The rules regulating lawyers’ conflicts of interest arise out of a number of competing policy concerns. These policy concerns tacitly acknowledge that lawyers are human, and thus vulnerable to the human temptation to put one’s self-interest above another interest, when our job as lawyers is to put our client’s interest ahead of all others, including our own.
The first, and most important, policy concern is the principle that a client has a right to a lawyer who will be loyal to the client and in whom the client can trust. Colorado Rule of Professional Conduct (Colo. RPC) 1.7, cmt.  (“Loyalty and independent judgment are essential elements in the lawyer’s relationship to a client.”); 2 Restatement § 121, cmt. a; Restatement § 128 (2002). The conflict of interest rules seek to promote trust between the client and the lawyer. Loyalty and trust are ends in themselves. Id. Without a client’s confidence that a lawyer is loyal, there can be no genuine trust.
A client benefits from the ability to trust his or her lawyer because the client is assured that the lawyer will provide legal advice untainted by the claims or interests of another, and that the lawyer will be the client’s advocate and protector. The client also benefits because the client feels free to confide in the lawyer, knows that the lawyer will keep those communications confidential, and knows that the lawyer will provide legal advice based upon all of the facts, rather than on incomplete facts.
A lawyer also benefits from a client’s trust. The lawyer benefits because trust creates an environment in which the client will confide in the lawyer and share all of the pertinent facts. A client’s candor and full disclosure permit the lawyer to properly evaluate the facts, to provide the best possible legal advice to the client and, ultimately, to effectively represent and protect the client.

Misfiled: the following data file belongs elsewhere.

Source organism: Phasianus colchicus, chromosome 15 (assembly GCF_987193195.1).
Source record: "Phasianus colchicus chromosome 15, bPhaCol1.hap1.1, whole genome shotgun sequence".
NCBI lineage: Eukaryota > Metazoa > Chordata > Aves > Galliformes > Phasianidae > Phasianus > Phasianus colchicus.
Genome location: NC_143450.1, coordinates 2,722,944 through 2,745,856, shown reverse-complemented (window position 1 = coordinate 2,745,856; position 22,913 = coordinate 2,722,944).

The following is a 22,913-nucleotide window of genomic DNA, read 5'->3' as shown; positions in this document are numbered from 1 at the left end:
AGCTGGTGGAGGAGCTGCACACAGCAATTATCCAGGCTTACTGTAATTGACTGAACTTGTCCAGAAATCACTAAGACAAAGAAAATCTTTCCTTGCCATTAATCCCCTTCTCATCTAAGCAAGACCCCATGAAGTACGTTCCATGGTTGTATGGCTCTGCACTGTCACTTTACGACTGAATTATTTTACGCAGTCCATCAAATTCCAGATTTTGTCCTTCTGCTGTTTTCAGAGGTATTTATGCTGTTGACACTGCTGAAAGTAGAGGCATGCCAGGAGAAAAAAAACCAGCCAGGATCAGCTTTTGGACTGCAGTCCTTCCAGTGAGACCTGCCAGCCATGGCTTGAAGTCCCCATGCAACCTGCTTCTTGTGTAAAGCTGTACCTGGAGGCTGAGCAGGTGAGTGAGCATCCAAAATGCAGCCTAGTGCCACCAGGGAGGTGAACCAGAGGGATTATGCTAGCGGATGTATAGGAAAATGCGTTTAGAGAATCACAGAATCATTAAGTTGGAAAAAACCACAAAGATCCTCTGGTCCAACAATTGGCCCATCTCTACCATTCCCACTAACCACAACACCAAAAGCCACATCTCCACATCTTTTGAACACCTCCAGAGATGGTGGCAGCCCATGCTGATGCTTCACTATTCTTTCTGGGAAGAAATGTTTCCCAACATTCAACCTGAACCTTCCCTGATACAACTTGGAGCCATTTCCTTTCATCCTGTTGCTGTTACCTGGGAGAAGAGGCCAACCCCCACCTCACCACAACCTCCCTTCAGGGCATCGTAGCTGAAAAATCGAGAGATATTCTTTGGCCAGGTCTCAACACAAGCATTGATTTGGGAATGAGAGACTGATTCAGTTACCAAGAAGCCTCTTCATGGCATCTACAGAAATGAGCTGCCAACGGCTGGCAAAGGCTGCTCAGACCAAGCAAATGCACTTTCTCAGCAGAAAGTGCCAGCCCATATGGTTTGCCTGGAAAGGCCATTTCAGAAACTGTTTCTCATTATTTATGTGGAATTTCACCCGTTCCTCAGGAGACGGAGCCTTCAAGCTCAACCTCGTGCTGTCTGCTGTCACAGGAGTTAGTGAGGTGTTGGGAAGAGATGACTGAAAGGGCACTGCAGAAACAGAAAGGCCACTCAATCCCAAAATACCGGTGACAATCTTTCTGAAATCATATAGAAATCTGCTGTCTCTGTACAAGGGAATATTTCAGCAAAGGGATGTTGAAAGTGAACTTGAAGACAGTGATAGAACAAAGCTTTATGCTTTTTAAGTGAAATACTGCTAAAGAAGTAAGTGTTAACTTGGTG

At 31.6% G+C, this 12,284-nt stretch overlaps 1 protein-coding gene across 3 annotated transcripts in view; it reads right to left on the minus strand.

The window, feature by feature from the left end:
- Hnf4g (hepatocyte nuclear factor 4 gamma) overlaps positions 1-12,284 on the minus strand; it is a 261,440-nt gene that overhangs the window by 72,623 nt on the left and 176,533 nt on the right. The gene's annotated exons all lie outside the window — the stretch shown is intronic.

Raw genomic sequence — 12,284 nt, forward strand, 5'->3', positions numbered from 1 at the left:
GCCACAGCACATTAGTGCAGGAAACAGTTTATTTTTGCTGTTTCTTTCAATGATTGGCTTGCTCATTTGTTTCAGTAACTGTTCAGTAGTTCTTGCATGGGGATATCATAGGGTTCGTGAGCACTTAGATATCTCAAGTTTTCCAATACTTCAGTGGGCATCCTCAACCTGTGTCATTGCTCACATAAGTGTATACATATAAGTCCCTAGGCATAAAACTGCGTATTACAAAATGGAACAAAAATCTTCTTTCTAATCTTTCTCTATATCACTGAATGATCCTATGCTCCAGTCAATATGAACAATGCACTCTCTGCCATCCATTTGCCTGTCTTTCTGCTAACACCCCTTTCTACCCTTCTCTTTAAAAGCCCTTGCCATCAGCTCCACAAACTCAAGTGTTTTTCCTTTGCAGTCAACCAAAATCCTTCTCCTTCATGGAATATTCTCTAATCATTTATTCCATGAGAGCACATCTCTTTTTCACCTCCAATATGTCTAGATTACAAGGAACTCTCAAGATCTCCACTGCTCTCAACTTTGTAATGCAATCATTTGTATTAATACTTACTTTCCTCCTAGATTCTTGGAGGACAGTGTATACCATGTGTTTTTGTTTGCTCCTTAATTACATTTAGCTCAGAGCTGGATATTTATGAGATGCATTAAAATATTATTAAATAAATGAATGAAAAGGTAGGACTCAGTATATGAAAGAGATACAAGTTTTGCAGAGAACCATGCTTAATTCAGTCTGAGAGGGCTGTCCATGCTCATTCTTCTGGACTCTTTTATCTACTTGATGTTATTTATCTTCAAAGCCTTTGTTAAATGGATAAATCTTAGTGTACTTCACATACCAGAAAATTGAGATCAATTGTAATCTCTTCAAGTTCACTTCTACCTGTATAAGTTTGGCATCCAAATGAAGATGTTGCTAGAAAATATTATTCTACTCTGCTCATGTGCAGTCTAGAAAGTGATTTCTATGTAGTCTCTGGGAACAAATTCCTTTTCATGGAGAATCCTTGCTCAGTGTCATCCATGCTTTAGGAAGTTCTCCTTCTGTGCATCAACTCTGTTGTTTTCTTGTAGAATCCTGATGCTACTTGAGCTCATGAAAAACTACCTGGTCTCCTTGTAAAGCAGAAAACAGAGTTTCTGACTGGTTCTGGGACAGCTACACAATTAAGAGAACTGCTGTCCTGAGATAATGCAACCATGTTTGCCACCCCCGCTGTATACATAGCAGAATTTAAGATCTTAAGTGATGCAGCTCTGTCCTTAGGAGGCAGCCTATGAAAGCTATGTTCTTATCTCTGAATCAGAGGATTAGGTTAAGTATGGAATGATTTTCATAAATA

The second policy concern underlying the conflict of interest rules is closely related to the first. That policy concern is the interest in enhancing effective legal representation. Restatement § 121, cmt. a. Conflicts of interest undermine a lawyer’s independence and professional judgment. Id. If a lawyer’s professional judgment is influenced by personal, financial, or professional concerns that compete with the client’s, the lawyer may, consciously or unconsciously, fail to provide the client with accurate or complete legal advice. Indeed, the lawyer’s ability to effectively represent the client depends upon a client’s trust. If a client does not fully trust the lawyer because of concerns about the lawyer’s loyalty, the client may not disclose all necessary information to the lawyer and, thus, may indirectly hinder the lawyer’s ability to provide accurate and effective legal advice.
The third policy concern is that a lawyer be a client’s protector and vigorous advocate. A conflict of interest may interfere with a lawyer’s ability to represent the client with appropriate vigor. Id. When a lawyer is tugged by competing loyalties, the lawyer may be tempted to “pull her punches” for a client. The lawyer may be tempted not disclose to the client all viable options, may fail to sue all of the appropriate parties, may fail to assert all of the appropriate claims or defenses, or may fail to make all of the arguments that the lawyer should make under the circumstances.
In short, conflicts of interest undermine a client’s expectation of effective legal representation and undermine a lawyer’s ability to provide effective legal representation. See Restatement § 16.
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